Sneak Peek: An Apothecary Aperitif

Apothecary Bar & Lounge

Last night, we were treated to a very special preview of Apothecary Bar + Lounge, the new “cocktail restaurant” in the Midtown Gayborhood from restaurateur Bruno Pouget and Urban Space Development, a design-build firm (they’re responsible for Capogiro’s 20th & Sansom location, if you’re curious about their previous work). If all goes well with the strange and mysterious harpy known as L&I, it should be open some time next week. We’re usually reluctant to make statements of greatness before doors are open, but in this case, we’re going to make an exception. It’s going to be, as they say, The Shit.

Why? Artisan cocktails from snappy beverage consultants The Tippling Bros. Kold-Draft ice cubes that take longer to melt and are free of excess air impurities. Cocktails in bottles–not bottle service, but Cocktails. In. Bottles. A roof deck. A menu of libation-absorbing snacks meant for sharing from chef kitchen consultant Steven Cameron. We can honestly say that there’s nothing really like this going on in Philly right now. Before you all start reminding us about Southwark, which we love, we’d like you to know that this is just different. The gents of Southwark–and Katie Loeb over at Chick’s–need some company. Plus, a rising tide floats all seaworthy boats. And nothing floats our boat like a rising tide of delicious cocktails.

After the jump, a full breakdown…

Concept: Principles Sam aand Tim Shaaban (who are brothers), Bruno Pouget and Brian Thrippleton
have tied in the traditional focus of an apothecary, the idea of precise measurements, ‘dosing’ and the therapeutic effects of some of the herbs, tinctures and ingredients used in the cocktails. They talked a lot about this, but basically, the idea is really about smart drinks, some of them classic, some of them new, all created from quality ingredients and high-end spirits by bartenders who are specially trained.

Decor: More contemporary than you might expect. The long narrow space has limed Austrian oak floors, grey marble tables and Emeco chairs (you might recognize these durable lightweight chairs in their native state of aluminum, here they’ve been treated with a green and grey coating). The bar is topped with a frosty slab white marble and the bar is backed with shelves meant to evoke a traditional apothecary chest. Upstairs has a second, smaller bar, low chocolate suede banquettes and a roof deck.

The Drinks: Speaking of highly trained bartenders (well, beverage consultants) Paul Tanguay and Tad Carducci, also known as the Tippling Bros., are totally delightful. They whipped up samples of their cocktails while expertly dispensing obscure tidbits on the history of liquor without being twee and snot-nosed about it. We talked for a long time about ice cubes and a lot of thought and money went into the type that Apothecary is putting in its drinks. All of the spirits are top shelf here. There will be house liquors, of course, but don’t expect to find any Popov’s behind this bar.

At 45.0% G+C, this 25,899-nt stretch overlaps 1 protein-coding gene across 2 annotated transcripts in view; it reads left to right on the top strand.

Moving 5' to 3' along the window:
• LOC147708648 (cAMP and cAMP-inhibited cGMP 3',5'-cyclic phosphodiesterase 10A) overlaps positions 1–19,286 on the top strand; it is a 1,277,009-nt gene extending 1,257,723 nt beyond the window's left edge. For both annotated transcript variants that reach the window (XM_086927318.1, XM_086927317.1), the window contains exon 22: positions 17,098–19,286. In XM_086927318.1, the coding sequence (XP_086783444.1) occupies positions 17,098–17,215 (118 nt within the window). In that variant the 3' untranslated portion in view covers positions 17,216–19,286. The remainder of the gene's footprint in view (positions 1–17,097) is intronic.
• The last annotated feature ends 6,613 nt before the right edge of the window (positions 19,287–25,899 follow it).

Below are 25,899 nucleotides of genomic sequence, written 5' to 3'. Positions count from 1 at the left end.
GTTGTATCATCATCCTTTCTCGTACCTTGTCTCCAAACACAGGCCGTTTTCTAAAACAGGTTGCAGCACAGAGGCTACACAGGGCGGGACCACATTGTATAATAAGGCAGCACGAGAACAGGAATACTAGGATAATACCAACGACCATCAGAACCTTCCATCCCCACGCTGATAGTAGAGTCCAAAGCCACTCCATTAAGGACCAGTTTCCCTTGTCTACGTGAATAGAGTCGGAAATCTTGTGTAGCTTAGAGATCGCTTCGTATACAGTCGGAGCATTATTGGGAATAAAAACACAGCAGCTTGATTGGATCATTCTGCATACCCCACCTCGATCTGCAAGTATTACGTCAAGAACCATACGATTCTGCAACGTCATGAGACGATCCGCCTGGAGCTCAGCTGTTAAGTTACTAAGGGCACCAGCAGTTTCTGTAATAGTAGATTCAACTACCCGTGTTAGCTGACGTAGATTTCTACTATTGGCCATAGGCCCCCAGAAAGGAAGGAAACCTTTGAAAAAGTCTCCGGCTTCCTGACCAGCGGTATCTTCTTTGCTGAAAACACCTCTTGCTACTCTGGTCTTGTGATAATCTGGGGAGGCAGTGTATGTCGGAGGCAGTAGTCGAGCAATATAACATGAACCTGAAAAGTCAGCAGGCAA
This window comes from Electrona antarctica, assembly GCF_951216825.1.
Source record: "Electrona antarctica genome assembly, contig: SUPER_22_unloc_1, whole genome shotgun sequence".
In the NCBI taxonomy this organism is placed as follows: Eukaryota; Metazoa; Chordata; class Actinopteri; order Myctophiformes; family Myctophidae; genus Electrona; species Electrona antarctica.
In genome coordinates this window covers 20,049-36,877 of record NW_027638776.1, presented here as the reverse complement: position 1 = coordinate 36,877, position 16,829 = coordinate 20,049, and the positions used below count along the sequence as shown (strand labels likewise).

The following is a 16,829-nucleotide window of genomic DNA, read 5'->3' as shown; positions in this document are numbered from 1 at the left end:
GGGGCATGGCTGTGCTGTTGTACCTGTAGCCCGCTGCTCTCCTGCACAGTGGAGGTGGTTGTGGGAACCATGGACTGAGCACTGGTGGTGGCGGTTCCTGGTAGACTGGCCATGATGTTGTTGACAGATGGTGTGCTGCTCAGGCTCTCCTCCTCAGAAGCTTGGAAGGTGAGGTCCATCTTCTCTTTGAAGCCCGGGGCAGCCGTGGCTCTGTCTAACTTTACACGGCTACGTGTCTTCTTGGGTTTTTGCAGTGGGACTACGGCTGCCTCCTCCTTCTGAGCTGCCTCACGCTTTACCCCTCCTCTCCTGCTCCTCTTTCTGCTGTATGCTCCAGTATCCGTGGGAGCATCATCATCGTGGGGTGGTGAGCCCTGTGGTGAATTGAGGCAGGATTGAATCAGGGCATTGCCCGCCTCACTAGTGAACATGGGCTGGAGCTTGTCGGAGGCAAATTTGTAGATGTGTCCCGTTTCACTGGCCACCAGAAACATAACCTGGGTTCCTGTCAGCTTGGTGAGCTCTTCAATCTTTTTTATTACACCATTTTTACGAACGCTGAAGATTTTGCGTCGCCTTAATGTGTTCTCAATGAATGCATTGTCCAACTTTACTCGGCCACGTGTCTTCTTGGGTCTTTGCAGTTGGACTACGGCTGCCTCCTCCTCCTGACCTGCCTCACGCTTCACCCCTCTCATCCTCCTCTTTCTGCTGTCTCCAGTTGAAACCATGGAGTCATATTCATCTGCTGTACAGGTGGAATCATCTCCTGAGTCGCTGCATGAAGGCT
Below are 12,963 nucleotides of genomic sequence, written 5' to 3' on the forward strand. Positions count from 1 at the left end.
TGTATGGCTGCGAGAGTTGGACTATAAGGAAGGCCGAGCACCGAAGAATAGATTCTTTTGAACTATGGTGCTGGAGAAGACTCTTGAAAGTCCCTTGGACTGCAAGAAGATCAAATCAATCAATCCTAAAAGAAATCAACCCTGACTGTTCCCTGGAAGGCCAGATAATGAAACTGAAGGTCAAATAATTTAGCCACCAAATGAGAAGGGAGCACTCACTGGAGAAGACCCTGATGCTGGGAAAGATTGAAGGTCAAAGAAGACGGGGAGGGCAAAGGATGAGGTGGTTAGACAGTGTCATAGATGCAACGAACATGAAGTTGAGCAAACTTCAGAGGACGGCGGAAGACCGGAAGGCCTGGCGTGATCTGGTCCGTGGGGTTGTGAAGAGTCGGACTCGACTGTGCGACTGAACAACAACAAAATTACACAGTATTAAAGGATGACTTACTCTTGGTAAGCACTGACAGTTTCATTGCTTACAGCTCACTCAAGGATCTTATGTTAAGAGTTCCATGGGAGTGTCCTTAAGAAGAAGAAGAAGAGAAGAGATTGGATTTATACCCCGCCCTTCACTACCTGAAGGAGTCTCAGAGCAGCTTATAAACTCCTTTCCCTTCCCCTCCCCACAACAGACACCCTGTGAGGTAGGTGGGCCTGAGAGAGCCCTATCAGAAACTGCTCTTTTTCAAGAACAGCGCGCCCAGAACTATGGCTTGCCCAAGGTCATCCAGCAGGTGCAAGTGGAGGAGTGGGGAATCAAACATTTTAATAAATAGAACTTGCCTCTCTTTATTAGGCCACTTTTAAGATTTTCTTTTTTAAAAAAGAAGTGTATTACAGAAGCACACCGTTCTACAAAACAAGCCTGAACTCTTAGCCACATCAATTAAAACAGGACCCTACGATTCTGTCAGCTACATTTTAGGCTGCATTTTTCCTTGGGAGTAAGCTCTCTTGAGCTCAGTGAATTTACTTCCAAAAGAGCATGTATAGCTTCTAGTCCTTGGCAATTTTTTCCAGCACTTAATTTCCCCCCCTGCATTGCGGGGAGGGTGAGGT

They prepared two samples from their menu for us to sip – a classic Aviation made with dry London gin and real creme de violette, which was one of the original ingredients in the cocktail when it was invented back in the beginning of the 20th century. It turns the drink, which is served in an elegant old-fashioned martini glass, a dreamy shade of lavender, which Tanguay tells us was supposed to evoke the sky.

The second drink was a “RustOleo” elixir, a blend of cachaca, Flor de Cana rum, a German liqueur made from wildflower honey, acai and blueberries, that the Tippling Bros. invented. The name is a play on the berries’ antioxidant qualities. The taste is bright and fresh, not nearly as sweet as you might expect and the perfect drink with which to wean someone off of their lame cosmopolitan habit.

In addition to having cocktails by the glass, you’ll also be able to order some of them “by the bottle” in the same way you can order wine by the glass or bottle in a restaurant – which means that they’ll be prepared earlier, leaving you less time to have to wait while your artisan cocktail is being carefully concocted. The Tippling Bros. tell us this was quite common about 150 years ago, when you might pick up a bottle of punch from the local tavern on your way to a picnic. You can’t take it out of the bar here, but you can take it over to a table where you and your cocktail-happy buddies can share in it. Each bottle contains the equivalent of four cocktails.

The Food: Consulting chef Steven Cameron knows that the food here is secondary to the cocktail experience, but still integral to the careful enjoyment of it. He’s put together a shareable, concise menu of mostly savory nibbles–smoked salmon sandwiches with caraway mustard and cranberry jam, for example–that are designed to refresh your palate between drinks, a twist on the idea of an intermezzo course.

The Bad News (sort of): It’s not going to be cheap, but you probably knew that already. Of course, if you’re into paying for quality not quantity, you’re getting a lot of value here. If you’re in the mood for pounding shots, this is not the place for you.

They’ve promised us access to a full menu shortly, so we’ll post as soon as we get it.

Apothecary Bar + Lounge [Official Site]